With 520 litres of cargo space (1580 litres with the seats folded), the 3008’s boot isn’t the biggest but still sizable and relatively flat.

Performance and Handling

Powering the Active, Allure and GT Line is a 1.6-litre turbocharged petrol rated at 121kW and 240Nm. The top-spec GT is exclusively offered with the more powerful 2.0-litre turbo diesel producing 133 kW and 400Nm. Both powertrains are fitted with six-speed automatic transmission.

The petrol unit is great choice if you don’t require the stronger torque for towing or long distance fuel economy advantage. Its refinement and quietness, even at high revs, triumphs many mainstream rivals and even borders on luxury levels.

While its claimed o-100km/h sprint time of 9.9 seconds isn’t all that impressive in today’s standard, the hardy turbo petrol loves a rev or two and with peak torque on tap from just 1400 rpm there’s never a time you’d be starving for power.

Significantly more torque, the diesel shaves a second off the petrol’s 0-100km/h time, stopping the clock at 8.9 seconds. Turbo lag from a standing start is more evident in the diesel than in the petrol, but once on the go the diesel pulls much harder. It’s a noisier and less refined engine, though.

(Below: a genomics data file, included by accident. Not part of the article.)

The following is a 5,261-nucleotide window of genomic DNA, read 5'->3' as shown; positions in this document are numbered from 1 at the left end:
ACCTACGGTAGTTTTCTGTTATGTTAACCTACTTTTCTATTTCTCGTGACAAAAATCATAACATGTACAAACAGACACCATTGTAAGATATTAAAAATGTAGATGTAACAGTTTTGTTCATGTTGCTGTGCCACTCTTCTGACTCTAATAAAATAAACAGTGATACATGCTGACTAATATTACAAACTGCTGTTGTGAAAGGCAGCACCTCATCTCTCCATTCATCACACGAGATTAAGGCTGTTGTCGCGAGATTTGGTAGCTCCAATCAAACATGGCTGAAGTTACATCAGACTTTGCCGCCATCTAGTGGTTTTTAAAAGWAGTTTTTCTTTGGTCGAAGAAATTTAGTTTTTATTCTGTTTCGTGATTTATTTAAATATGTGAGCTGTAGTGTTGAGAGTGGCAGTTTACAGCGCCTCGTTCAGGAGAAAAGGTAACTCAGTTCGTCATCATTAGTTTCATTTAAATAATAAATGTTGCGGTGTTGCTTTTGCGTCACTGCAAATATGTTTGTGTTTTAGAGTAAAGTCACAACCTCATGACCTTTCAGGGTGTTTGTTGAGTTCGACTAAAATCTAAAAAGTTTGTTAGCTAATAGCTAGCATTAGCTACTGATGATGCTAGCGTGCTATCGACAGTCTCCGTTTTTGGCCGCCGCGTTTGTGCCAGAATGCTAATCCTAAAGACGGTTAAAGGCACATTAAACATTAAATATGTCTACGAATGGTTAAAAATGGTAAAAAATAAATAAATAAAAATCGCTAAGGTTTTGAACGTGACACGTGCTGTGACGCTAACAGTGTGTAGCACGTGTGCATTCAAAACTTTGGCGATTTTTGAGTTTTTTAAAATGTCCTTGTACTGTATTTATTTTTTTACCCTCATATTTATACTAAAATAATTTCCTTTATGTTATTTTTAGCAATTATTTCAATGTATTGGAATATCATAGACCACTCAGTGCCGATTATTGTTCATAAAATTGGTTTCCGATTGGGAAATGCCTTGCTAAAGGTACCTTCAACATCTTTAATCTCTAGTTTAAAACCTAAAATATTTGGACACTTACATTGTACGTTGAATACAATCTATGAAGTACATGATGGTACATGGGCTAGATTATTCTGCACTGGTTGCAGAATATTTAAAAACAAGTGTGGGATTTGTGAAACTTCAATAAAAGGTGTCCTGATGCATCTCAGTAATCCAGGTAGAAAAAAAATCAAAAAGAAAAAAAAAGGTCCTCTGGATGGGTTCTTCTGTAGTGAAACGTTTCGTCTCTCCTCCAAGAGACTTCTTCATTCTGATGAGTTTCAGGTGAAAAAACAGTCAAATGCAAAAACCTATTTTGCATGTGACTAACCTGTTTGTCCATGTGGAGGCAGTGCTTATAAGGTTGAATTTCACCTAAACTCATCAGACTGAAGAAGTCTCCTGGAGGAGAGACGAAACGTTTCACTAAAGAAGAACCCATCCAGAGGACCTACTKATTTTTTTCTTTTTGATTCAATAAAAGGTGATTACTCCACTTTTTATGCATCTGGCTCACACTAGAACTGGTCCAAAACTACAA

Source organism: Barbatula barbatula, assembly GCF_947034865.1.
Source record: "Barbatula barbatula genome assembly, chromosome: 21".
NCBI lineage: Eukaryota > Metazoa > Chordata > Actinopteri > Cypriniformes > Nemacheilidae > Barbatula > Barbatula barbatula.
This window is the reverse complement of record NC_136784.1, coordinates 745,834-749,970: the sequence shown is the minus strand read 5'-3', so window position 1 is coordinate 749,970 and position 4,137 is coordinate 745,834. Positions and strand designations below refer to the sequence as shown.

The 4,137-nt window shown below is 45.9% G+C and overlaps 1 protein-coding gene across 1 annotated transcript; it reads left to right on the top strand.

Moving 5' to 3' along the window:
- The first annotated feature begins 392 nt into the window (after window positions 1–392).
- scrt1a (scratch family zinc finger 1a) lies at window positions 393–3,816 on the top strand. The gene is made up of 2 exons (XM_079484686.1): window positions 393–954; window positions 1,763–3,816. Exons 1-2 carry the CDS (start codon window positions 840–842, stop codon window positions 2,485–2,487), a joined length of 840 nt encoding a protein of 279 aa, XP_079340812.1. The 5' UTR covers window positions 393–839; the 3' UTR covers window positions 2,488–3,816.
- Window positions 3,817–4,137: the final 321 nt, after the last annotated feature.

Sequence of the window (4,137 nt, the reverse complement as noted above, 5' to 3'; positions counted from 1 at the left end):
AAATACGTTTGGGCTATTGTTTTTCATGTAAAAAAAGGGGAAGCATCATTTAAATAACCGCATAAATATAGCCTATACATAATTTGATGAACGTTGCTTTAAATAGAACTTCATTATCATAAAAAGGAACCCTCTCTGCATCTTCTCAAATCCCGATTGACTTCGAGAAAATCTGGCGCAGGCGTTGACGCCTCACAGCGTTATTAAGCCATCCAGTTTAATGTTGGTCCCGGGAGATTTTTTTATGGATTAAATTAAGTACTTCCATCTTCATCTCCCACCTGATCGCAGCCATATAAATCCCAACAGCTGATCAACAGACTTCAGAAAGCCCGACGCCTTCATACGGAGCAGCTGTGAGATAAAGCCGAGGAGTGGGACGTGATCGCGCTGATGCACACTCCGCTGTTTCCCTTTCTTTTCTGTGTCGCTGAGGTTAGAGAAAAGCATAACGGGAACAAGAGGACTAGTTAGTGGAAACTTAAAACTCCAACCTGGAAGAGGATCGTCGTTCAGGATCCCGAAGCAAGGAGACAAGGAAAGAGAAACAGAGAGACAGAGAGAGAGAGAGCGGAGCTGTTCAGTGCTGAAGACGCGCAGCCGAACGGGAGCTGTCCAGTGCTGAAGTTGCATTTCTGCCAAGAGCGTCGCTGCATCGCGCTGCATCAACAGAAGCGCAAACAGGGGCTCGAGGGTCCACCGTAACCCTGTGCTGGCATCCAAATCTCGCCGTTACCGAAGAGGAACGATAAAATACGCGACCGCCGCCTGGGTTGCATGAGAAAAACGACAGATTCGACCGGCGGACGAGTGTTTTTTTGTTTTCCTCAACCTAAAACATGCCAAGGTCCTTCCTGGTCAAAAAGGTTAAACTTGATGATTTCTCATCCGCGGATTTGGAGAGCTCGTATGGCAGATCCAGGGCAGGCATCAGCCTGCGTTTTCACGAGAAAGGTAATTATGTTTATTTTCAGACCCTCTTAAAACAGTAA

The six-speed torque converter auto was smooth in most proceedings though in the diesel we drove it felt like it slipped in revs going from first to second gear, giving an odd CVT-like “rubber band” sensation for the first couple of gears. That being said, it’s not something that you’d notice under normal driving unless you’re paying attention to it.

The 3008 is one of a very few in class that still uses a lower cost torsion beam rear suspension setup. Matched with MacPherson Struts up front, the Peugeot’s ride quality is firmer than desired at suburban pace, lacking the kind of suppleness you’d come to expect from a family SUV on rougher roads. It’s not uncomfortable though, and once speeds approaches three digit, the ride smoothes out.